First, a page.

On a drive today I saw an old phone booth and I took out my phone to write “nothing is as shitty as you feel in a phone booth in the winter getting bad news,” because, even though I can’t remember the news, I remember the metal shelf where I spread out my quarters, dimes, nickels, and the wet scraps of paper and small muddy piles of ice on the metal floor and the sound of the door when I pulled it shut, one fold in an accordian, and how I wished there was a bench to sit on because standing and hearing the news, whatever it was, because I’ve forgotten, hearing the news was too hard to do standing up, but there was no sitting down, no comfort, there was just pulling the door open and leaving.
Last night’s post made me remember this.
I still have those earrings. And the son. But not the t-shirt or white skirt, sad because the white skirt was part of my fancy wedding ensemble when my husband and I were married in the local courthouse a few years before. In Nicaragua in the 80’s, women never wore pants or short, only skirts. So I was instructed and I complied.
This picture was taken at the doctor’s office where we were waiting for my new son to be examined so he could get the okay to leave the country and enter the United States. We were to take the results of the exam to the U.S. Embassy to finish the paperwork to allow me to bring him home to Milwaukee. That day when I picked him up from the orphanage, helped by my good friend Christina and with a couple from New Hampshire who adopted a brother and…
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The woman who sits next to me at my writing workshop wrote eight lines of poetry about taking down Christmas lights that were so exquisite and gleaming that I wanted to steal her poem, put it in my pocket and pretend I’d written it, but I had to hand it back to her with my comments.
It is rare for me to covet someone else’s words.
There was another instance today. In what was otherwise a very hard to follow chapter from a fellow writer’s many-charactered story involving talking creatures and mysterious wars, there was an enchanting scene of a water nymph calming an hysterical fish by carrying him in her arms encased in a bubble.
I didn’t want to steal that one but it was probably worthy of theft. But where would I use an hysterical fish?
I get transfixed by what is called a turn of phrase, an elegant phrase, a perfect image. So I become bored by long, gray narratives that move stories along like traffic on the Illinois Tollway, this toll booth, that toll booth, now and then a stop at an oasis for coffee. A blur, the whole trip becomes a blur.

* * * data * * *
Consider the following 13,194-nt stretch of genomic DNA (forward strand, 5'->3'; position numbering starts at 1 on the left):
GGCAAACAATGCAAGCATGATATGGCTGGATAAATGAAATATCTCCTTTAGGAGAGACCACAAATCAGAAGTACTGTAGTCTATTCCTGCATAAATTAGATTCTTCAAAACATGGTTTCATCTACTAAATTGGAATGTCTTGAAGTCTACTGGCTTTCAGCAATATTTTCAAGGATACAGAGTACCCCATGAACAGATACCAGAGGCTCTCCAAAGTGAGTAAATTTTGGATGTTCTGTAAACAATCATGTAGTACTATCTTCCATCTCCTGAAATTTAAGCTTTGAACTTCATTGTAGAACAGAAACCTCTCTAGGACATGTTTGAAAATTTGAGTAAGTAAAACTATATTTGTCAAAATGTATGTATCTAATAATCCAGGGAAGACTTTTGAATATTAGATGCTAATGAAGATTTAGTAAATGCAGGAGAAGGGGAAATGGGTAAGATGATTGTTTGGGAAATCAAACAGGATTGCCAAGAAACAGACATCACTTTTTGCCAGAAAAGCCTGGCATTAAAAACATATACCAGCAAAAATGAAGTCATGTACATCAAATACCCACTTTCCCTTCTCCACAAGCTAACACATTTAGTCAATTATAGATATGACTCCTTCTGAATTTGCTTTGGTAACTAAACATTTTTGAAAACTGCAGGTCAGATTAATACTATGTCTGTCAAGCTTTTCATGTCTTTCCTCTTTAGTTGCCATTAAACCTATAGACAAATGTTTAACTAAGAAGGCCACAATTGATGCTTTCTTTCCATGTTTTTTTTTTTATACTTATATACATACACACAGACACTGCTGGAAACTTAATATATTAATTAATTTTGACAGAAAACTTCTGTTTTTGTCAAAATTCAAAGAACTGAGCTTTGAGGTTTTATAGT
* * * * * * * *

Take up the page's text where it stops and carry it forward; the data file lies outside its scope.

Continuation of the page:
The fewer words the better for me, three beads on a necklace instead of fifty. When there are only three beads, they have to be perfect on their own and with each other.
It is my aim to be a great beader.
End my life, I say
Copper pennies on my eyes
When sweet dogs are gone
If a person hears a story
from someone who, say, was just talking
and then tells that story to others
I’m wondering who owns the story
If the story is about being afraid, so afraid
that one sits terrified, looking out the window
for a car that might drive up in the dark,
does the fear become the teller’s in the telling
At lunch, the man tells me his story
his gone wife, their nameless children, all angry
mistakes, what his name used to be, grief
which I pack in a bag with a sandwich to take home
His words stick, thick rubber bands in a drawer,
wound around each other to be picked apart
and set on the table, the gist refigured, reconjured,
stitched together for my telling to you
For years I told my stories.
Younger women friends indulged me. They were patient and careful with me. I’m an elder so I’m entitled to that tender care though I never asked. They listened to me like I was an old storyteller dressed in heavy robes, holding a carved walking stick, and looking out through rheumy blue eyes. They gathered around until a better attraction came along. Something that was post-feminism, more current, shinier, and certainly more relevant than my tales of old hurts and disadvantages. They wandered off after the magic of Lean In, bored with my stories of standing up. It is nothing to stand up, they thought. We are already standing up.
I clung to the past because it shaped me. I am this because of that. The history of the women’s movement is still hanging on clothes in my closet, it is that real to me…
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Black tractor tire tube
Float little in her pond, gone
Without the picture